Best CW superhero show: 'Arrow' or 'The Flash'?
via The CW

Best CW superhero show: 'Arrow' or 'The Flash'?

#TeamArrow
#TeamFlash
Join the conversation and vote below

"Arrow" and "The Flash" truly reinvented live-action super-heroics on the small screen, and both shows have remained popular since their debuts on the CW. "Arrow" premiered in fall 2012 as a crime-fighting drama, and paved the way for future DC superhero shows. "The Flash" premiered two years later but brought a fun and adventurous tone. DC fans often use the shows' tones, characters, and storylines to argue their preference. So, let's settle this—which show is better? 📺 ⚡️ 🏹

#TeamArrow
#TeamFlash

Ever since the premiere of "The Flash" in 2014, the show has been compared to its predecessor, "Arrow." But they're both very different. The Green Arrow borrows from both Batman and Robin Hood superhero archetypes. Oliver Queen is rich—he uses his fighting skills, gadgets (including a diverse pool of "special" arrows) to kick ass as a crimefighter.

Flash is a superhero of his own kind—a quick-witted, wisecracking and lighthearted speedster. He's simply a good guy saving the day. Barry Allen in the Arrowverse is much more serious than he is in the comics or DC Extended Universe.

While the pair has teamed up a countless number of times, their shows have similarities and distinctions. So read the perspectives, check some episodes if you need to do so, but fans—vote and tell us which is actually better.

Watch this video below that illustrates the gritty drama of "Arrow."

Watch this video below, and see why "The Flash" is so awesome and fun.

Oliver Queen is the spoiled billionaire playboy of Starling City. His father's yacht crashes and leaves him shipwrecked for five years on an isolated island. He's presumed dead. Once he's able to return to Starling City, he's a new man with a mission to stop ever-increasing crime in his hometown. He builds his own vigilante team, who helps him in his mission to stop the city's most dangerous criminals.

The crimefighter isn't afraid to get down, dirty and gritty—making the show a lot more serious than "The Flash." 

Barry Allen is an assistant police forensic investigator in Central City. He was struck by lightning during an explosion caused by S.T.A.R. Labs' particle accelerator—giving him superhuman speed, endurance and the ability to tap into the Speed Force. He ends up teaming up with S.T.A.R. Labs and Central City police to stop other Metahumans who were also given superpowers the night of the explosion. In later seasons, he has to stop another speedster from killing others like him in the multiverse.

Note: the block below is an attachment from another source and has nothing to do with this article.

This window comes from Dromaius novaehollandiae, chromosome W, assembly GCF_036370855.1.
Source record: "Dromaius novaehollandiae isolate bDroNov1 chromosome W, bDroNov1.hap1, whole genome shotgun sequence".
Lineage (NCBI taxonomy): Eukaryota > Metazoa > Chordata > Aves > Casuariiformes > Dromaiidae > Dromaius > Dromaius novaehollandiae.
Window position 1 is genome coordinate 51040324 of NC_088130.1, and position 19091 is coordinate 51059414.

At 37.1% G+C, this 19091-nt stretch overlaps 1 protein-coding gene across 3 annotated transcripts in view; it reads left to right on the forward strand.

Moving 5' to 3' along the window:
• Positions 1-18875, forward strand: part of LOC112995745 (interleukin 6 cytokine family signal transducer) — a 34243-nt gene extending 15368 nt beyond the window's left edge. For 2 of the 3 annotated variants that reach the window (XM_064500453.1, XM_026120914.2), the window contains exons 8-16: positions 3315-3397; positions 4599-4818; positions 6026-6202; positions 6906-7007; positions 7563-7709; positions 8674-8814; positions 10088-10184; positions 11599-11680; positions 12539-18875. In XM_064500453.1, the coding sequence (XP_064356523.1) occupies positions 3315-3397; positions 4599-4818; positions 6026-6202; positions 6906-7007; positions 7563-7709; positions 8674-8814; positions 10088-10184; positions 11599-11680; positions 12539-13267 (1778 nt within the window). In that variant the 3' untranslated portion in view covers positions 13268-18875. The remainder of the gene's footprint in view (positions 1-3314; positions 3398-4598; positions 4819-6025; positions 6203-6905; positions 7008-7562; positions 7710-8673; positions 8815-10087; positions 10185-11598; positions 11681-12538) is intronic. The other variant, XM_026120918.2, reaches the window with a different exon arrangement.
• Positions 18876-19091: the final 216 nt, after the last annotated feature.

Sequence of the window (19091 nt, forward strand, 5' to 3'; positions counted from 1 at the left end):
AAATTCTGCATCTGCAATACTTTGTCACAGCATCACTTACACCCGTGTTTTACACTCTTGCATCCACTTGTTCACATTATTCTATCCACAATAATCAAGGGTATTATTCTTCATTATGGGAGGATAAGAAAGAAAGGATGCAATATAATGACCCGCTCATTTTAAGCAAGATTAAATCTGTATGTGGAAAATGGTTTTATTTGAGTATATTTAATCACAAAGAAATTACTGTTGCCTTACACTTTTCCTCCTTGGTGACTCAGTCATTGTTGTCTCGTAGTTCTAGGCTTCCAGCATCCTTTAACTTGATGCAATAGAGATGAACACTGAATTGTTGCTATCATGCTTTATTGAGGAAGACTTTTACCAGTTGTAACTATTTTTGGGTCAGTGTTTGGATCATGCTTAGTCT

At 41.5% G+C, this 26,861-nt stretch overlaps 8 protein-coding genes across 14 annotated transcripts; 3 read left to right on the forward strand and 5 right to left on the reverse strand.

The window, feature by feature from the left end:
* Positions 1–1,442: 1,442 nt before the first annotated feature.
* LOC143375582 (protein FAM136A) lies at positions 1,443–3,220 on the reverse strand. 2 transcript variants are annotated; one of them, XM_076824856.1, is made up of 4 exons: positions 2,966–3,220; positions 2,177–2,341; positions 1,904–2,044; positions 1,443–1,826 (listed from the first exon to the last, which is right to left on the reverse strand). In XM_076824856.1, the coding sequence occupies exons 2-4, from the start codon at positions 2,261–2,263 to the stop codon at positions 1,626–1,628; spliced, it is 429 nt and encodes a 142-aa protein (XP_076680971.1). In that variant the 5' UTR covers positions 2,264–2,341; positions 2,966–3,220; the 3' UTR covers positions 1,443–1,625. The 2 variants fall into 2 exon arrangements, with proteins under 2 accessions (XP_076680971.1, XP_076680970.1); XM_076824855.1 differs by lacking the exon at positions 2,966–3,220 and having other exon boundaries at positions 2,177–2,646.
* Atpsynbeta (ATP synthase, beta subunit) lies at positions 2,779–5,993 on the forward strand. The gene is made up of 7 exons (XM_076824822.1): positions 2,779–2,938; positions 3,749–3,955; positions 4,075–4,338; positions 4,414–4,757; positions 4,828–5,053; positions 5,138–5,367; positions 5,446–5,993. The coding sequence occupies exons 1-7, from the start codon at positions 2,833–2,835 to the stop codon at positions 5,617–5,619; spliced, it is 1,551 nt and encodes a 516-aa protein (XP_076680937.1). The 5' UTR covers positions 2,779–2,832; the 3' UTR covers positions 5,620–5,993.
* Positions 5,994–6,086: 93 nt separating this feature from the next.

The Speed Force, time traveling, and the delightful comic book tone has made "The Flash" a show that keeps its fans running on their feet right alongside its titular character.

Cinema Blend's five reasons why "The Arrow" is a better show.

  • "Taking The Superhero Biz Seriously"
    • Our take: "Arrow" is darker and grittier, and not as lighthearted as "The Flash."
  • "Skills Rather Than Superpowers"
    • Our take: Queen doesn't have superpowers, but he makes up for it a variety of awesome skills.
  • "Some Assembly Required"
    • Our take: #TeamArrow a much more skilled and impressive in helping in Arrow's missions.
  • "No Enablers"
    • Our take: Arrow's team doesn't let him get away with any bullshit, basically.
  • "No Reset Button"
    • Our take: No matter how dark it is, if it happens in "Arrow" then it happens. Whereas "The Flash" can change what happens, if someone dies through time travel. Living with tragedies of super-heroics, makes for a much more interesting show.

Cinema Blend's five reasons why "The Flash" is a better show. (Hey, it goes both ways.)

  • "It's Actually Fun"
    • Our take: "Arrow" is serious, but "The Flash" takes you on much more fun, interesting adventures.
  • "It Keeps The CW-Style Romantic Melodrama To A Minimum"
    • Our take: Barry and Iris West's romance doesn't take up too much of the show. It's kept as an ongoing subplot.
  • "It Doesn’t Have A Lame Narrative Device Tying It Down"
    • Our take: "Arrow" uses the same storyline of being a playboy who kills bad guys. Storylines on "The Flash" are ever-changing or developing into something larger.
  • "Monster Of The Week Works Better Than Serial Drama"
    • Our take: New villains every week, while building on to existing storylines actually keeps the show fresh and intriguing.
  • "It's Thinking Bigger And Smarter"
    • Our take: Bringing in superheroes and villains from the multiverse, and heck, saving the multiverse makes "The Flash" a smart show.
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